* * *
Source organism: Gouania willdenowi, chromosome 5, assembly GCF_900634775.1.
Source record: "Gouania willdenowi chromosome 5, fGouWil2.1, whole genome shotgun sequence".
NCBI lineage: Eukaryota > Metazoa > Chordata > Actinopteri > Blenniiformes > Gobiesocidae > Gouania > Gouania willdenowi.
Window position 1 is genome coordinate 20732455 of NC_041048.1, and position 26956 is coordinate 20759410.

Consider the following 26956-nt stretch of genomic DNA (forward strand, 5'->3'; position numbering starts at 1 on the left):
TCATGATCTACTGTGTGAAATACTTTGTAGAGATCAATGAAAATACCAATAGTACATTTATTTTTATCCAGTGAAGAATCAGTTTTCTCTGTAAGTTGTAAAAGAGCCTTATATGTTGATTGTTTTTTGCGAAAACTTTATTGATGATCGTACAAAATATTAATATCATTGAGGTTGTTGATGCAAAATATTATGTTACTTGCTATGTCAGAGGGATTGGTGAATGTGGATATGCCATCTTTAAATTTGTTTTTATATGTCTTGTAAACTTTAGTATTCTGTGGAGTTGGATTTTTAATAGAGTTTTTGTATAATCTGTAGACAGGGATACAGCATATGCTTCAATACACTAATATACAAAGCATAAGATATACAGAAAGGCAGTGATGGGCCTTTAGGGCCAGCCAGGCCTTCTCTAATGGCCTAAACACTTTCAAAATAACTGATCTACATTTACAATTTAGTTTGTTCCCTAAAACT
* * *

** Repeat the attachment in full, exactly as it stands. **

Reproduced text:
Source organism: Gouania willdenowi, chromosome 5, assembly GCF_900634775.1.
Source record: "Gouania willdenowi chromosome 5, fGouWil2.1, whole genome shotgun sequence".
NCBI lineage: Eukaryota > Metazoa > Chordata > Actinopteri > Blenniiformes > Gobiesocidae > Gouania > Gouania willdenowi.
Window position 1 is genome coordinate 20732455 of NC_041048.1, and position 26956 is coordinate 20759410.

Consider the following 26956-nt stretch of genomic DNA (forward strand, 5'->3'; position numbering starts at 1 on the left):
TCATGATCTACTGTGTGAAATACTTTGTAGAGATCAATGAAAATACCAATAGTACATTTATTTTTATCCAGTGAAGAATCAGTTTTCTCTGTAAGTTGTAAAAGAGCCTTATATGTTGATTGTTTTTTGCGAAAACTTTATTGATGATCGTACAAAATATTAATATCATTGAGGTTGTTGATGCAAAATATTATGTTACTTGCTATGTCAGAGGGATTGGTGAATGTGGATATGCCATCTTTAAATTTGTTTTTATATGTCTTGTAAACTTTAGTATTCTGTGGAGTTGGATTTTTAATAGAGTTTTTGTATAATCTGTAGACAGGGATACAGCATATGCTTCAATACACTAATATACAAAGCATAAGATATACAGAAAGGCAGTGATGGGCCTTTAGGGCCAGCCAGGCCTTCTCTAATGGCCTAAACACTTTCAAAATAACTGATCTACATTTACAATTTAGTTTGTTCCCTAAAACT